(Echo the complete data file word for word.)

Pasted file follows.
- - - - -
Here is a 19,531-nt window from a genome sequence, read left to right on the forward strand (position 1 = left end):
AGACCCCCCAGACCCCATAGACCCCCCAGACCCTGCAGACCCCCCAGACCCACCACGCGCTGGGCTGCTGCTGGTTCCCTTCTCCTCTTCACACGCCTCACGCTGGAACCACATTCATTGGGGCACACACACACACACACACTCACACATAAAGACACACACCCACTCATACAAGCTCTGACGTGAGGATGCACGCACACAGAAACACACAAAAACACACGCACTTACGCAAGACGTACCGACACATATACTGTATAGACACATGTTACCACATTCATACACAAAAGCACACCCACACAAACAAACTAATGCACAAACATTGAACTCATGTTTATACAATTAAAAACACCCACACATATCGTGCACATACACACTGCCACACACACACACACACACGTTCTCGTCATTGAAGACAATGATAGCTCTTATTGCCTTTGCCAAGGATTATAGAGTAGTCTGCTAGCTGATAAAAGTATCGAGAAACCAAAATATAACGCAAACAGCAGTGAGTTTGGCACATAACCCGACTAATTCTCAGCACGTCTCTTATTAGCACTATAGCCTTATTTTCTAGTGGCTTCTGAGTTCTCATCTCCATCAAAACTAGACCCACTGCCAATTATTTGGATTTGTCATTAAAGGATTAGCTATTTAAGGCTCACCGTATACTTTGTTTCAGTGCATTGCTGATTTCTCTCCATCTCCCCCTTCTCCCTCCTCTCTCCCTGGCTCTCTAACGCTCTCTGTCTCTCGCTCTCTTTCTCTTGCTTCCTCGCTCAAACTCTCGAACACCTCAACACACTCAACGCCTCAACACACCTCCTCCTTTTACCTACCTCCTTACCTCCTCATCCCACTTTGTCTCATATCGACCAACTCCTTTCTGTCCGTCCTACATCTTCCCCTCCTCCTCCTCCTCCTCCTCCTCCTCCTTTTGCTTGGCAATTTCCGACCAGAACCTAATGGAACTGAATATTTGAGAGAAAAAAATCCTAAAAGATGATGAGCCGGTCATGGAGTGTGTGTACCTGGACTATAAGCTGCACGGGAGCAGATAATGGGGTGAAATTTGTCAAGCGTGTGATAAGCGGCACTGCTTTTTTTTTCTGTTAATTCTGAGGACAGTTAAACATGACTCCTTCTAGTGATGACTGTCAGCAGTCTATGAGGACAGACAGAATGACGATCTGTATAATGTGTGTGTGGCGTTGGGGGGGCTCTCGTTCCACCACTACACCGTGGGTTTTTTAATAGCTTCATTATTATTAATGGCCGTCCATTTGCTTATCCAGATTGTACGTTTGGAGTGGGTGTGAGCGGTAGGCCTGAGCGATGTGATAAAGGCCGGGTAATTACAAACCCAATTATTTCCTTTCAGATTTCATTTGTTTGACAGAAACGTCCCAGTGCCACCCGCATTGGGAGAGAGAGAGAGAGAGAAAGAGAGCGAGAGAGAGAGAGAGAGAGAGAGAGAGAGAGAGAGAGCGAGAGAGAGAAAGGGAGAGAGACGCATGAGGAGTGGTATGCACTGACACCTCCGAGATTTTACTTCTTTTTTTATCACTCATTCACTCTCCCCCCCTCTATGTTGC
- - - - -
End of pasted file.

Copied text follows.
Here is a 19,531-nt window from a genome sequence, read left to right on the forward strand (position 1 = left end):
AGACCCCCCAGACCCCATAGACCCCCCAGACCCTGCAGACCCCCCAGACCCACCACGCGCTGGGCTGCTGCTGGTTCCCTTCTCCTCTTCACACGCCTCACGCTGGAACCACATTCATTGGGGCACACACACACACACACACTCACACATAAAGACACACACCCACTCATACAAGCTCTGACGTGAGGATGCACGCACACAGAAACACACAAAAACACACGCACTTACGCAAGACGTACCGACACATATACTGTATAGACACATGTTACCACATTCATACACAAAAGCACACCCACACAAACAAACTAATGCACAAACATTGAACTCATGTTTATACAATTAAAAACACCCACACATATCGTGCACATACACACTGCCACACACACACACACACACGTTCTCGTCATTGAAGACAATGATAGCTCTTATTGCCTTTGCCAAGGATTATAGAGTAGTCTGCTAGCTGATAAAAGTATCGAGAAACCAAAATATAACGCAAACAGCAGTGAGTTTGGCACATAACCCGACTAATTCTCAGCACGTCTCTTATTAGCACTATAGCCTTATTTTCTAGTGGCTTCTGAGTTCTCATCTCCATCAAAACTAGACCCACTGCCAATTATTTGGATTTGTCATTAAAGGATTAGCTATTTAAGGCTCACCGTATACTTTGTTTCAGTGCATTGCTGATTTCTCTCCATCTCCCCCTTCTCCCTCCTCTCTCCCTGGCTCTCTAACGCTCTCTGTCTCTCGCTCTCTTTCTCTTGCTTCCTCGCTCAAACTCTCGAACACCTCAACACACTCAACGCCTCAACACACCTCCTCCTTTTACCTACCTCCTTACCTCCTCATCCCACTTTGTCTCATATCGACCAACTCCTTTCTGTCCGTCCTACATCTTCCCCTCCTCCTCCTCCTCCTCCTCCTCCTCCTTTTGCTTGGCAATTTCCGACCAGAACCTAATGGAACTGAATATTTGAGAGAAAAAAATCCTAAAAGATGATGAGCCGGTCATGGAGTGTGTGTACCTGGACTATAAGCTGCACGGGAGCAGATAATGGGGTGAAATTTGTCAAGCGTGTGATAAGCGGCACTGCTTTTTTTTTCTGTTAATTCTGAGGACAGTTAAACATGACTCCTTCTAGTGATGACTGTCAGCAGTCTATGAGGACAGACAGAATGACGATCTGTATAATGTGTGTGTGGCGTTGGGGGGGCTCTCGTTCCACCACTACACCGTGGGTTTTTTAATAGCTTCATTATTATTAATGGCCGTCCATTTGCTTATCCAGATTGTACGTTTGGAGTGGGTGTGAGCGGTAGGCCTGAGCGATGTGATAAAGGCCGGGTAATTACAAACCCAATTATTTCCTTTCAGATTTCATTTGTTTGACAGAAACGTCCCAGTGCCACCCGCATTGGGAGAGAGAGAGAGAGAGAAAGAGAGCGAGAGAGAGAGAGAGAGAGAGAGAGAGAGAGAGAGAGCGAGAGAGAGAAAGGGAGAGAGACGCATGAGGAGTGGTATGCACTGACACCTCCGAGATTTTACTTCTTTTTTTATCACTCATTCACTCTCCCCCCCTCTATGTTGC